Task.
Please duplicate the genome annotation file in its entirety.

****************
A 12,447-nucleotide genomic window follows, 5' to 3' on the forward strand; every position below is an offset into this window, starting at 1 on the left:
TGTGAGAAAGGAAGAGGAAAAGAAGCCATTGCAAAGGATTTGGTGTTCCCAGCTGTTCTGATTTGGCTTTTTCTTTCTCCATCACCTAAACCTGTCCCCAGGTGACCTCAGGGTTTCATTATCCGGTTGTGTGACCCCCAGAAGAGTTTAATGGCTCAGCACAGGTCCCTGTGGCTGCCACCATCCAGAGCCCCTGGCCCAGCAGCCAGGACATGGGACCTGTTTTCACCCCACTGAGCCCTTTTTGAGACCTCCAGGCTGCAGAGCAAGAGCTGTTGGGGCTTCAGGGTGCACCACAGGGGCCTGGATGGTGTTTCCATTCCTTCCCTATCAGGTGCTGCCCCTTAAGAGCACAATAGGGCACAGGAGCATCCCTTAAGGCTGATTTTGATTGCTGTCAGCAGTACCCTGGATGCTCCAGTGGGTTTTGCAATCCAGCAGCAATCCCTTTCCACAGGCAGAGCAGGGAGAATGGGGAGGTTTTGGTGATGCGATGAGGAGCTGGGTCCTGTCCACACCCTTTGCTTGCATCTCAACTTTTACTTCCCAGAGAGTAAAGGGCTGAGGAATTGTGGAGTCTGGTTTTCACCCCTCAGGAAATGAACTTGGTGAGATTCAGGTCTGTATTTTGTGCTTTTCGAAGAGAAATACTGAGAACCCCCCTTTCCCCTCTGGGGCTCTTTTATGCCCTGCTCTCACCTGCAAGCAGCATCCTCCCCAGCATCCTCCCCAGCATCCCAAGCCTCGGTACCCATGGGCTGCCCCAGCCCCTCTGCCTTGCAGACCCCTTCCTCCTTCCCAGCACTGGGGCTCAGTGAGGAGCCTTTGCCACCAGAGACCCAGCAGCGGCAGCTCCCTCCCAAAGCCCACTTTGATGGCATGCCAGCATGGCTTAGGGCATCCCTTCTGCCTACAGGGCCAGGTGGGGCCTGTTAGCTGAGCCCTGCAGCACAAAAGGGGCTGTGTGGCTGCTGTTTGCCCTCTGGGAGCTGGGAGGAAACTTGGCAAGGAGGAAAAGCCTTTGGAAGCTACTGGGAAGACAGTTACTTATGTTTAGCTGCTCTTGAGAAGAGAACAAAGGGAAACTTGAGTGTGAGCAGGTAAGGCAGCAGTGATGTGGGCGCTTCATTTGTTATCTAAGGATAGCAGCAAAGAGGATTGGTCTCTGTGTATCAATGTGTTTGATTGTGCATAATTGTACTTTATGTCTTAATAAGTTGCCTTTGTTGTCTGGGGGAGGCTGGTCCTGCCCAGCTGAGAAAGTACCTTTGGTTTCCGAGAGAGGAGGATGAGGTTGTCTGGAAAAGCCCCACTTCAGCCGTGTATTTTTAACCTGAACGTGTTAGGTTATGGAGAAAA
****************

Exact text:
A 12,447-nucleotide genomic window follows, 5' to 3' on the forward strand; every position below is an offset into this window, starting at 1 on the left:
TGTGAGAAAGGAAGAGGAAAAGAAGCCATTGCAAAGGATTTGGTGTTCCCAGCTGTTCTGATTTGGCTTTTTCTTTCTCCATCACCTAAACCTGTCCCCAGGTGACCTCAGGGTTTCATTATCCGGTTGTGTGACCCCCAGAAGAGTTTAATGGCTCAGCACAGGTCCCTGTGGCTGCCACCATCCAGAGCCCCTGGCCCAGCAGCCAGGACATGGGACCTGTTTTCACCCCACTGAGCCCTTTTTGAGACCTCCAGGCTGCAGAGCAAGAGCTGTTGGGGCTTCAGGGTGCACCACAGGGGCCTGGATGGTGTTTCCATTCCTTCCCTATCAGGTGCTGCCCCTTAAGAGCACAATAGGGCACAGGAGCATCCCTTAAGGCTGATTTTGATTGCTGTCAGCAGTACCCTGGATGCTCCAGTGGGTTTTGCAATCCAGCAGCAATCCCTTTCCACAGGCAGAGCAGGGAGAATGGGGAGGTTTTGGTGATGCGATGAGGAGCTGGGTCCTGTCCACACCCTTTGCTTGCATCTCAACTTTTACTTCCCAGAGAGTAAAGGGCTGAGGAATTGTGGAGTCTGGTTTTCACCCCTCAGGAAATGAACTTGGTGAGATTCAGGTCTGTATTTTGTGCTTTTCGAAGAGAAATACTGAGAACCCCCCTTTCCCCTCTGGGGCTCTTTTATGCCCTGCTCTCACCTGCAAGCAGCATCCTCCCCAGCATCCTCCCCAGCATCCCAAGCCTCGGTACCCATGGGCTGCCCCAGCCCCTCTGCCTTGCAGACCCCTTCCTCCTTCCCAGCACTGGGGCTCAGTGAGGAGCCTTTGCCACCAGAGACCCAGCAGCGGCAGCTCCCTCCCAAAGCCCACTTTGATGGCATGCCAGCATGGCTTAGGGCATCCCTTCTGCCTACAGGGCCAGGTGGGGCCTGTTAGCTGAGCCCTGCAGCACAAAAGGGGCTGTGTGGCTGCTGTTTGCCCTCTGGGAGCTGGGAGGAAACTTGGCAAGGAGGAAAAGCCTTTGGAAGCTACTGGGAAGACAGTTACTTATGTTTAGCTGCTCTTGAGAAGAGAACAAAGGGAAACTTGAGTGTGAGCAGGTAAGGCAGCAGTGATGTGGGCGCTTCATTTGTTATCTAAGGATAGCAGCAAAGAGGATTGGTCTCTGTGTATCAATGTGTTTGATTGTGCATAATTGTACTTTATGTCTTAATAAGTTGCCTTTGTTGTCTGGGGGAGGCTGGTCCTGCCCAGCTGAGAAAGTACCTTTGGTTTCCGAGAGAGGAGGATGAGGTTGTCTGGAAAAGCCCCACTTCAGCCGTGTATTTTTAACCTGAACGTGTTAGGTTATGGAGAAAA